Making sense of Ukraine3/17/2022
I’m sitting here trying to write a column about Ukraine that makes sense. It’s hard to know where to start.
A few nations are blessed, or cursed, to be situated strategically between two or more superpowers, and consequently to suffer occupation after occupation with accompanying damage and death. Ukraine, the second largest nation in Europe by area, is one of those nations, and its persecution continues.
Through history the number of conquering powers that claimed Ukraine as their own is almost uncountable. Ukraine was ruled by Polish, Lithuanian, Romanian, Mongol, Tatar, Turkish, Cossack, Austrian, Russian, German, Soviet and other dominators for centuries. It is only since Ukrainians voted overwhelmingly to declare independence from the defunct Soviet Union in 1991 that they have finally been able to make their own political decisions.
But it hasn’t been easy for Ukraine over the past 30 years. Chronic corruption has been a problem. The newly independent nation voluntarily gave up its nuclear weapons, numbering in the thousands, in 1994 in return for guarantees of its independence by Russia, the United States, and the United Kingdom.
In 2014 the Ukrainian people overthrew their Russian-oriented President and elected a popular TV comedian, Volodymyr Zelenskyy, who shared their desire to reorient the nation toward the West instead. Democratic government seemed to have taken root.
But Russian President Vladimir Putin wasn’t having it. Putin’s troops promptly occupied Crimea, the peninsula that juts south into the Black Sea, and backed Russian separatists in the Donbas region of eastern Ukraine. Then a few weeks ago Putin moved nearly 200,000 Russian troops into positions close to the border, gave them the go-ahead, and proceeded to push into Ukraine.
Ukraine’s military resistance has been courageous and effective at slowing Russia’s onslaught, but it is significantly outgunned. Western military hardware has helped the resistance, but Russia continues to pummel Ukrainian cities, killing thousands of Ukrainian soldiers and civilians. More than two million Ukrainians have fled to neighboring countries.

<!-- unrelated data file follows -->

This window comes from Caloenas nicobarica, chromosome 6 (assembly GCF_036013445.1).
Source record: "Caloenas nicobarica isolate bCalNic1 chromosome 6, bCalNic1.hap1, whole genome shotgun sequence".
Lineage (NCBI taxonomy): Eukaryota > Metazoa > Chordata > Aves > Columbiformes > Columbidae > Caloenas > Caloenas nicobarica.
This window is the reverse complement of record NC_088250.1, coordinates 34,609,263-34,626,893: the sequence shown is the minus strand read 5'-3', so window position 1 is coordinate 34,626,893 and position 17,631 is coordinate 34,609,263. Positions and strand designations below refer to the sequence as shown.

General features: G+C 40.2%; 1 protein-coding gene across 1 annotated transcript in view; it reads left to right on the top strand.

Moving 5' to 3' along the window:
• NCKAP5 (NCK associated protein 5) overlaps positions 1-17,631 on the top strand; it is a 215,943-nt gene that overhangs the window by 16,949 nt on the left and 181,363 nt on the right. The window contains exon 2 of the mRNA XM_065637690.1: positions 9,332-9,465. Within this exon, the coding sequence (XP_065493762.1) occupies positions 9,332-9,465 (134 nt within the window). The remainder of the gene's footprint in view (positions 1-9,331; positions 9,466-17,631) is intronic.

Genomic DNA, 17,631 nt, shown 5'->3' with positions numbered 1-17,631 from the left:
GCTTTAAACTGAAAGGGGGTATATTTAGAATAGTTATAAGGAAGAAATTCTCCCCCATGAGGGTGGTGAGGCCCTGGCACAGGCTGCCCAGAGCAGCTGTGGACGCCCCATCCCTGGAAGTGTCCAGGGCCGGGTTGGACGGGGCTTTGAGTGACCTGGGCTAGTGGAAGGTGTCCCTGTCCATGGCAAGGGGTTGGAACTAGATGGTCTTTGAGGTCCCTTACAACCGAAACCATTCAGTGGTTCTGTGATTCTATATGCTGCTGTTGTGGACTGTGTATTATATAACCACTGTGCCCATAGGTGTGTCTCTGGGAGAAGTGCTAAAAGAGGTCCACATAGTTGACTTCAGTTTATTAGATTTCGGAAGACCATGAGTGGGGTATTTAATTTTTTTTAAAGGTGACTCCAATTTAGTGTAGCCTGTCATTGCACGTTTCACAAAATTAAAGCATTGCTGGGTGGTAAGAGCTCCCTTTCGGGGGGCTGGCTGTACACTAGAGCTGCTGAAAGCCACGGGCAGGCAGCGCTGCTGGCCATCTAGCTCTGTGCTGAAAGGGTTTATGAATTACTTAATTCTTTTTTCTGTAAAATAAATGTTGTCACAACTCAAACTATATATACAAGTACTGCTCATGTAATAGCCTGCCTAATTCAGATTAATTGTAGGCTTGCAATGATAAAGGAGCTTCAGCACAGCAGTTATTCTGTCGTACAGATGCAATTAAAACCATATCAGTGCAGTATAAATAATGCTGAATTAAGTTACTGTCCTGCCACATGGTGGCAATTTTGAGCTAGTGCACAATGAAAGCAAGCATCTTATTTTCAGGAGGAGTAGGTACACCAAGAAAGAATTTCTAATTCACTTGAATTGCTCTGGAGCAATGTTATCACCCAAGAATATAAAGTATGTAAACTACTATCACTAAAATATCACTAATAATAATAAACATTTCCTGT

The United States and its NATO allies have taken the position that they will provide arms to Ukraine, but not troops or air power. That decision probably signals an eventual Russian takeover of Ukraine.
U.S. President Joe Biden finds himself in a situation vis-à-vis Russia and Putin exactly opposite to that which faced President Franklin Roosevelt vis-à-vis Germany when Hitler was gobbling up Europe in the years before America entered World War Two. Back then the mood of most Americans was to stay clear of “foreign wars.” Roosevelt had to tread carefully to aid England and the Soviet Union while avoiding pushback from Congress. Only after the Japanese sneak attack on Pearl Harbor did the American people have the will to go to war against the Axis.
Today, however, polling shows strong sentiment among Americans to do more to help Ukraine resist the Russian onslaught than the Biden Administration seems ready to do. A bipartisan segment of Congress supports sharing military aircraft with Ukraine, and even creating a no-fly zone above Ukraine to halt Russian air strikes.
Of course back then Germany didn’t possess nuclear weapons. Russia now does. A major difference. For the West to join Ukraine’s military efforts would mean wartime conditions between NATO and Russia. Would Putin refrain from using nuclear weapons—tactical or worse—in that circumstance? No one knows.
What’s more, Ukraine does not belong to NATO. The United States stands ready to defend its NATO allies militarily if Russian—or other—troops or missiles attack a NATO member’s border. But so far we’re unwilling to do the same for a non-member like Ukraine.
The West appears to have made the choice that in the final analysis, Ukraine will have to fight Russia on its own even though the U.S. and Western Europe will provide armaments for Ukraine’s defense. It’s a hard-nosed strategic decision, and a frustrating one as television reveals, across the world and 24 hours a day, the dimensions of Russia’s brutality.
Russia is a major player in world oil markets. The West’s economic sanctions against the aggressor have sharply driven up the price of oil and of gasoline at the pump.
Americans seem of two minds about that. A poll last Sunday found 63 percent of the American people willing to pay a higher price for gas in order to hamstring the Russian economy. But the same poll found 70 percent of those same Americans disapproving of Biden’s handling of gas prices. Go figure.
Putin reportedly has several objectives: acknowledgement by the West that Ukraine belongs in the Russian sphere of influence, Western acceptance of Russia’s annexation of Crimea, and the lifting of Western economic sanctions.
Attaining those goals is a long shot at best for Putin. It’s highly unlikely Russia can control Ukraine peacefully once the military fighting ends. Ukrainians continue to demonstrate their admirable courage and their desire for independence to TV observers around the world. Russian occupation will not be easy for either the occupiers or the occupied.
A Russia puppet government in Kyiv will face perpetual resistance from the Ukrainian people, if the current level of anti-Russian sentiment is any indication. The Soviet Union tried to work its will on Afghanistan, and that didn’t turn out well either.
The current war conditions can’t continue indefinitely. Without Western intervention of a radically different kind, Russia will doubtless defeat Ukraine militarily. Then Putin’s long-range problems will surface. It won’t be easy for him. ♦